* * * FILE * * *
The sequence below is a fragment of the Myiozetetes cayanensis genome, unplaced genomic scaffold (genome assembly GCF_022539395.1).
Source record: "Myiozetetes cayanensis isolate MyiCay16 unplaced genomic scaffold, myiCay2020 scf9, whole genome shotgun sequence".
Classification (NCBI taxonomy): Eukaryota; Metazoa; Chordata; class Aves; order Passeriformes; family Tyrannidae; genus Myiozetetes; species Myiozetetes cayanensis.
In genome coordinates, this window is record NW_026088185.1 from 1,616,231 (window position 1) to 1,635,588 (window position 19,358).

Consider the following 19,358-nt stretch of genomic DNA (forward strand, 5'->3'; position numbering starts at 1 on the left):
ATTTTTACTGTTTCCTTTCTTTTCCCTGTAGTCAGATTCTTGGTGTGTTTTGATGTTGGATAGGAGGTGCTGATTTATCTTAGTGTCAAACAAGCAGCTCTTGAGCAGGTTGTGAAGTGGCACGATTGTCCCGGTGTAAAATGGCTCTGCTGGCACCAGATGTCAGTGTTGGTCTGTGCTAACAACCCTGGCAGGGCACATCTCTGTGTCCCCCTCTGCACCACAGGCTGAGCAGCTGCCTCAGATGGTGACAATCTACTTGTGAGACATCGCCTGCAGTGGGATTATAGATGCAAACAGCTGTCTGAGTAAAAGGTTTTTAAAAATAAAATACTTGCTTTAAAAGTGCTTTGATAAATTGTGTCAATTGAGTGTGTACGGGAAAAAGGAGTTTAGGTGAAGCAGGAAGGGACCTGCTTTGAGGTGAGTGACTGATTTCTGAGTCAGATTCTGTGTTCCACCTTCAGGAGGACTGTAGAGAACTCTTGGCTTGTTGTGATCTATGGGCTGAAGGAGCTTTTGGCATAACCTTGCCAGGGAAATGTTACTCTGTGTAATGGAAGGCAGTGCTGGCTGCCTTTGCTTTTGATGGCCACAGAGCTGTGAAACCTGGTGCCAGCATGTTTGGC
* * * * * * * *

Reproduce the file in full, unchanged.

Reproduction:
The sequence below is a fragment of the Myiozetetes cayanensis genome, unplaced genomic scaffold (genome assembly GCF_022539395.1).
Source record: "Myiozetetes cayanensis isolate MyiCay16 unplaced genomic scaffold, myiCay2020 scf9, whole genome shotgun sequence".
Classification (NCBI taxonomy): Eukaryota; Metazoa; Chordata; class Aves; order Passeriformes; family Tyrannidae; genus Myiozetetes; species Myiozetetes cayanensis.
In genome coordinates, this window is record NW_026088185.1 from 1,616,231 (window position 1) to 1,635,588 (window position 19,358).

Consider the following 19,358-nt stretch of genomic DNA (forward strand, 5'->3'; position numbering starts at 1 on the left):
ATTTTTACTGTTTCCTTTCTTTTCCCTGTAGTCAGATTCTTGGTGTGTTTTGATGTTGGATAGGAGGTGCTGATTTATCTTAGTGTCAAACAAGCAGCTCTTGAGCAGGTTGTGAAGTGGCACGATTGTCCCGGTGTAAAATGGCTCTGCTGGCACCAGATGTCAGTGTTGGTCTGTGCTAACAACCCTGGCAGGGCACATCTCTGTGTCCCCCTCTGCACCACAGGCTGAGCAGCTGCCTCAGATGGTGACAATCTACTTGTGAGACATCGCCTGCAGTGGGATTATAGATGCAAACAGCTGTCTGAGTAAAAGGTTTTTAAAAATAAAATACTTGCTTTAAAAGTGCTTTGATAAATTGTGTCAATTGAGTGTGTACGGGAAAAAGGAGTTTAGGTGAAGCAGGAAGGGACCTGCTTTGAGGTGAGTGACTGATTTCTGAGTCAGATTCTGTGTTCCACCTTCAGGAGGACTGTAGAGAACTCTTGGCTTGTTGTGATCTATGGGCTGAAGGAGCTTTTGGCATAACCTTGCCAGGGAAATGTTACTCTGTGTAATGGAAGGCAGTGCTGGCTGCCTTTGCTTTTGATGGCCACAGAGCTGTGAAACCTGGTGCCAGCATGTTTGGC